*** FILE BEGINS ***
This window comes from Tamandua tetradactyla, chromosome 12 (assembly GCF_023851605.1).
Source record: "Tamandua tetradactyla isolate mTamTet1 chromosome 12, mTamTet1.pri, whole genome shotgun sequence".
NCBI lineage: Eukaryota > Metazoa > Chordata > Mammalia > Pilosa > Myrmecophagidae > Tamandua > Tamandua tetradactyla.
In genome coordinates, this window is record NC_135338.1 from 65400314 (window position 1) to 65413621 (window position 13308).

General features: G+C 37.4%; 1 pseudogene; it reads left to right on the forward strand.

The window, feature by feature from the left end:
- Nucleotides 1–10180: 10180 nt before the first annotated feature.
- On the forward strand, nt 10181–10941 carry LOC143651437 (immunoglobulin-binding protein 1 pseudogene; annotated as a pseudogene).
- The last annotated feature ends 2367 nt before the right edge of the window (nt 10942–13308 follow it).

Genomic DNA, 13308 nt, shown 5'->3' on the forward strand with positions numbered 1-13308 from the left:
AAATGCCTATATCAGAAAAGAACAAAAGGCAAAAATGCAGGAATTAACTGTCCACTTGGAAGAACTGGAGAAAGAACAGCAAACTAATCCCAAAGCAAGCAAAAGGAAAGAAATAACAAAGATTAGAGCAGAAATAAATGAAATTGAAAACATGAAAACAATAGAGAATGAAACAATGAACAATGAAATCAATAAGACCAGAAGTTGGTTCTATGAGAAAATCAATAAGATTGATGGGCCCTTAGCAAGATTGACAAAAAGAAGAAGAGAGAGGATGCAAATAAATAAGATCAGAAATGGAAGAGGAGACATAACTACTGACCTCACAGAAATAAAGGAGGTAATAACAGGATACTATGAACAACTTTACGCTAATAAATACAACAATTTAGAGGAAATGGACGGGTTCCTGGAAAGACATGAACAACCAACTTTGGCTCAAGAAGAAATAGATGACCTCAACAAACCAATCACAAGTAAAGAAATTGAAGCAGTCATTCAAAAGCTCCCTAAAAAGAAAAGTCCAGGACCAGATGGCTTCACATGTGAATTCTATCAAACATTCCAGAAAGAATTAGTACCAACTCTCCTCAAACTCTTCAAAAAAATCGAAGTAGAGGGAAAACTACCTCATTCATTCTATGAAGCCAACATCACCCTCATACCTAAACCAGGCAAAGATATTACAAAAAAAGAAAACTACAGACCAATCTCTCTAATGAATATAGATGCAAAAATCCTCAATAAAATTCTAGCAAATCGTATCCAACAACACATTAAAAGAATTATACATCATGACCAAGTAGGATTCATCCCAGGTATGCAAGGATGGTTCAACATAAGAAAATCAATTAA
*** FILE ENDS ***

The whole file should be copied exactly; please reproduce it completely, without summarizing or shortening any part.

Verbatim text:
This window comes from Tamandua tetradactyla, chromosome 12 (assembly GCF_023851605.1).
Source record: "Tamandua tetradactyla isolate mTamTet1 chromosome 12, mTamTet1.pri, whole genome shotgun sequence".
NCBI lineage: Eukaryota > Metazoa > Chordata > Mammalia > Pilosa > Myrmecophagidae > Tamandua > Tamandua tetradactyla.
In genome coordinates, this window is record NC_135338.1 from 65400314 (window position 1) to 65413621 (window position 13308).

General features: G+C 37.4%; 1 pseudogene; it reads left to right on the forward strand.

The window, feature by feature from the left end:
- Nucleotides 1–10180: 10180 nt before the first annotated feature.
- On the forward strand, nt 10181–10941 carry LOC143651437 (immunoglobulin-binding protein 1 pseudogene; annotated as a pseudogene).
- The last annotated feature ends 2367 nt before the right edge of the window (nt 10942–13308 follow it).

Genomic DNA, 13308 nt, shown 5'->3' on the forward strand with positions numbered 1-13308 from the left:
AAATGCCTATATCAGAAAAGAACAAAAGGCAAAAATGCAGGAATTAACTGTCCACTTGGAAGAACTGGAGAAAGAACAGCAAACTAATCCCAAAGCAAGCAAAAGGAAAGAAATAACAAAGATTAGAGCAGAAATAAATGAAATTGAAAACATGAAAACAATAGAGAATGAAACAATGAACAATGAAATCAATAAGACCAGAAGTTGGTTCTATGAGAAAATCAATAAGATTGATGGGCCCTTAGCAAGATTGACAAAAAGAAGAAGAGAGAGGATGCAAATAAATAAGATCAGAAATGGAAGAGGAGACATAACTACTGACCTCACAGAAATAAAGGAGGTAATAACAGGATACTATGAACAACTTTACGCTAATAAATACAACAATTTAGAGGAAATGGACGGGTTCCTGGAAAGACATGAACAACCAACTTTGGCTCAAGAAGAAATAGATGACCTCAACAAACCAATCACAAGTAAAGAAATTGAAGCAGTCATTCAAAAGCTCCCTAAAAAGAAAAGTCCAGGACCAGATGGCTTCACATGTGAATTCTATCAAACATTCCAGAAAGAATTAGTACCAACTCTCCTCAAACTCTTCAAAAAAATCGAAGTAGAGGGAAAACTACCTCATTCATTCTATGAAGCCAACATCACCCTCATACCTAAACCAGGCAAAGATATTACAAAAAAAGAAAACTACAGACCAATCTCTCTAATGAATATAGATGCAAAAATCCTCAATAAAATTCTAGCAAATCGTATCCAACAACACATTAAAAGAATTATACATCATGACCAAGTAGGATTCATCCCAGGTATGCAAGGATGGTTCAACATAAGAAAATCAATTAA